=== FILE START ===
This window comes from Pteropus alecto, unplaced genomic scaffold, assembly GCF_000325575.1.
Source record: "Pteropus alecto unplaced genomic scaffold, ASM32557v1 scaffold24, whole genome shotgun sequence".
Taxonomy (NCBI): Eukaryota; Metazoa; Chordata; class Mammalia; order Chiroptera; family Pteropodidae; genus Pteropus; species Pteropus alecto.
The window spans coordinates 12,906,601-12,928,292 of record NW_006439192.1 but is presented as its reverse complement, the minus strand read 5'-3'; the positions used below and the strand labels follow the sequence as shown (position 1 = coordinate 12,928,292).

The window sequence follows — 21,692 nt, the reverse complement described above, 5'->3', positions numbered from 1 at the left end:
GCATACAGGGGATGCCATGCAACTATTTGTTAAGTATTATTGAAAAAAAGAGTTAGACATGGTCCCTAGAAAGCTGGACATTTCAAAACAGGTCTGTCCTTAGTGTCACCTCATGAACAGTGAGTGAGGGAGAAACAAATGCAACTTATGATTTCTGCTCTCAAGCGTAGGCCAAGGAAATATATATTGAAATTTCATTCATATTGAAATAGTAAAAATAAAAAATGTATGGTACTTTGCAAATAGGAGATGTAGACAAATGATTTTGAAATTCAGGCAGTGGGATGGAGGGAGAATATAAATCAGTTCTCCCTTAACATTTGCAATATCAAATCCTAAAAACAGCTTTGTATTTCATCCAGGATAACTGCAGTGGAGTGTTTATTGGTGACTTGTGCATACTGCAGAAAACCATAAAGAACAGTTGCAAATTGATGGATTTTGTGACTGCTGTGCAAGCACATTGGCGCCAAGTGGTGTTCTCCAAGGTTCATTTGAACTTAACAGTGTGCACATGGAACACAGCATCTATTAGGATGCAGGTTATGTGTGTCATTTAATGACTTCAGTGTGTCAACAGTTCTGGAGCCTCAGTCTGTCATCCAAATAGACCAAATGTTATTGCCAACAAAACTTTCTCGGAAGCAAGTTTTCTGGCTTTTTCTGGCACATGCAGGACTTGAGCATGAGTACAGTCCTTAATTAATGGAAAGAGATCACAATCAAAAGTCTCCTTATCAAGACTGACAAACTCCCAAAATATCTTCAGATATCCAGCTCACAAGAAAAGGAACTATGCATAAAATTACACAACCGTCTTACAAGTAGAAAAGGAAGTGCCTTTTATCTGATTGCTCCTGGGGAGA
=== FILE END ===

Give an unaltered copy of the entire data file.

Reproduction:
This window comes from Pteropus alecto, unplaced genomic scaffold, assembly GCF_000325575.1.
Source record: "Pteropus alecto unplaced genomic scaffold, ASM32557v1 scaffold24, whole genome shotgun sequence".
Taxonomy (NCBI): Eukaryota; Metazoa; Chordata; class Mammalia; order Chiroptera; family Pteropodidae; genus Pteropus; species Pteropus alecto.
The window spans coordinates 12,906,601-12,928,292 of record NW_006439192.1 but is presented as its reverse complement, the minus strand read 5'-3'; the positions used below and the strand labels follow the sequence as shown (position 1 = coordinate 12,928,292).

The window sequence follows — 21,692 nt, the reverse complement described above, 5'->3', positions numbered from 1 at the left end:
GCATACAGGGGATGCCATGCAACTATTTGTTAAGTATTATTGAAAAAAAGAGTTAGACATGGTCCCTAGAAAGCTGGACATTTCAAAACAGGTCTGTCCTTAGTGTCACCTCATGAACAGTGAGTGAGGGAGAAACAAATGCAACTTATGATTTCTGCTCTCAAGCGTAGGCCAAGGAAATATATATTGAAATTTCATTCATATTGAAATAGTAAAAATAAAAAATGTATGGTACTTTGCAAATAGGAGATGTAGACAAATGATTTTGAAATTCAGGCAGTGGGATGGAGGGAGAATATAAATCAGTTCTCCCTTAACATTTGCAATATCAAATCCTAAAAACAGCTTTGTATTTCATCCAGGATAACTGCAGTGGAGTGTTTATTGGTGACTTGTGCATACTGCAGAAAACCATAAAGAACAGTTGCAAATTGATGGATTTTGTGACTGCTGTGCAAGCACATTGGCGCCAAGTGGTGTTCTCCAAGGTTCATTTGAACTTAACAGTGTGCACATGGAACACAGCATCTATTAGGATGCAGGTTATGTGTGTCATTTAATGACTTCAGTGTGTCAACAGTTCTGGAGCCTCAGTCTGTCATCCAAATAGACCAAATGTTATTGCCAACAAAACTTTCTCGGAAGCAAGTTTTCTGGCTTTTTCTGGCACATGCAGGACTTGAGCATGAGTACAGTCCTTAATTAATGGAAAGAGATCACAATCAAAAGTCTCCTTATCAAGACTGACAAACTCCCAAAATATCTTCAGATATCCAGCTCACAAGAAAAGGAACTATGCATAAAATTACACAACCGTCTTACAAGTAGAAAAGGAAGTGCCTTTTATCTGATTGCTCCTGGGGAGA